Buy this Article for $10.95

Have a coupon or promotional code? Enter it here:

When you buy this you'll get access to the ePub version, a downloadable PDF, and the ability to print the full article.


Antenatal, depression, prenatal, screening



  1. VanderWall, Rachel DNP, RN, FNP-BC (Nurse Practitioner)


Background: Depression affects approximately 12% of pregnant women and increases maternal and fetal risk during pregnancy and the postpartum period. The United States Preventative Services Task Force and the American College of Obstetricians and Gynecologists recommend that all prenatal care include depression screening. This study assessed the effectiveness of an educational intervention to increase screening for depression during prenatal care.


Local problem: The clinical site serves a socioeconomically and culturally high-risk population. Prior to the intervention, prenatal depression screening was not incorporated into prenatal care.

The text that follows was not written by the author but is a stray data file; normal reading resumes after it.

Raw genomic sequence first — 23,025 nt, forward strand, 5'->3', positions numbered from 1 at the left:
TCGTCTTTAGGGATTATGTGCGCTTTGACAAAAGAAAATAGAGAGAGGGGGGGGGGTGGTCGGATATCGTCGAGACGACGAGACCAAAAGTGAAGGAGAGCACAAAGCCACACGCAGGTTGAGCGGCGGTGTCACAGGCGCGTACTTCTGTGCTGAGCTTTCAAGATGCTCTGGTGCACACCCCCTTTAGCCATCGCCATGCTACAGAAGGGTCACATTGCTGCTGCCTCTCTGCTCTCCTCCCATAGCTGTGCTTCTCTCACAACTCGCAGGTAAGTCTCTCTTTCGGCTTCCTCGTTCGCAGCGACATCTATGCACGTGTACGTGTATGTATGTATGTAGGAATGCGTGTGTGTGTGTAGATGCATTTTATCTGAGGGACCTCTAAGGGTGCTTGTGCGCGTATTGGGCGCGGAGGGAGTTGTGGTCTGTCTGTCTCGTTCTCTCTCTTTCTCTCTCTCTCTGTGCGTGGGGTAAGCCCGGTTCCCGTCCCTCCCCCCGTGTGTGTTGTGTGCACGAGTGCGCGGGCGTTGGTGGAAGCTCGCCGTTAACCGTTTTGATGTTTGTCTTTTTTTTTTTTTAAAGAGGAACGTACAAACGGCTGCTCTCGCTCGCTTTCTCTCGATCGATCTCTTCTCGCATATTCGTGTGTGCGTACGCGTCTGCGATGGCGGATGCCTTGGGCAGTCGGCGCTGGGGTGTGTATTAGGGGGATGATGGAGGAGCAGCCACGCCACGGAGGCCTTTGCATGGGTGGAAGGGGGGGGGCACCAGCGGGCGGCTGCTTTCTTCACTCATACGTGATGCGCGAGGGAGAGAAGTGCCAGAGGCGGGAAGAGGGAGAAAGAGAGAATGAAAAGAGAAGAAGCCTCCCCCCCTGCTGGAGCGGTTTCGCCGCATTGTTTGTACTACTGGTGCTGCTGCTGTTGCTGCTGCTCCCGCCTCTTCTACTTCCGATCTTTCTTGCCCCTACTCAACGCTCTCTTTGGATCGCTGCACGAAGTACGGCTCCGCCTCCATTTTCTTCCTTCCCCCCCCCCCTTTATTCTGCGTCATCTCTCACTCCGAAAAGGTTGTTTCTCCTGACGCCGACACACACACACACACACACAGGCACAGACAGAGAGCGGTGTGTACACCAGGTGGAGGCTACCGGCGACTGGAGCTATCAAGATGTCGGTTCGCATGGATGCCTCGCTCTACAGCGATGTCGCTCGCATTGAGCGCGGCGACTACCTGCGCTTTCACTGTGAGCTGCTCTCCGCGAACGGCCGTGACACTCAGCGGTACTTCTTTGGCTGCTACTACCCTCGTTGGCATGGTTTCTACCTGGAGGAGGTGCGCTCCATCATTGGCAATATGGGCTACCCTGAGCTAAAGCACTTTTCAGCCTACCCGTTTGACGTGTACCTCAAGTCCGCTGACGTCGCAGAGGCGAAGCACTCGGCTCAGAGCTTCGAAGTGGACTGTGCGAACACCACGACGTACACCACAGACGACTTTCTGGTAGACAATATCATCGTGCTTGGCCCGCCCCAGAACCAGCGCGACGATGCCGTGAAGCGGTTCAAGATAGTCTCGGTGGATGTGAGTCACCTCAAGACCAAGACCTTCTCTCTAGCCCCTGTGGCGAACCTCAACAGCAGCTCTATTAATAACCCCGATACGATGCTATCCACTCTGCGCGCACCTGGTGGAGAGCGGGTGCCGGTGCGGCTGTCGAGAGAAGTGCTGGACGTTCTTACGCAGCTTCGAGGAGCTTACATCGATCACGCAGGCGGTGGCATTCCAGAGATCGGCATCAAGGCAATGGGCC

Methods: Health records of patients presenting for prenatal care to an obstetrics and gynecology clinic were analyzed before an educational intervention on prenatal depression was delivered to providers at the practice site. Data for prenatal depression screening rates, treatment plans, and patient demographic information were extracted and compared to determine compliance with antenatal depression screening guidelines.


Interventions: The primary intervention of this initiative is the provision of education on the importance of and techniques for prenatal depression screening, diagnosis, and treatment.


Results: Prenatal depression screening increased from 0% to 27% of patients following the intervention. No significant correlation was found between factors of age, gestational age, gravidity, parity, or marital status. A total of 2.8% of screened patients scored positive for severe depression, 5.7% indicated moderate depression, and 51% indicated mild depression.


Conclusions: Education and training improves provision of prenatal depression screening, but further work is needed to improve the accurate and timely identification of depression, as well as its appropriate treatment, referral, and follow-up.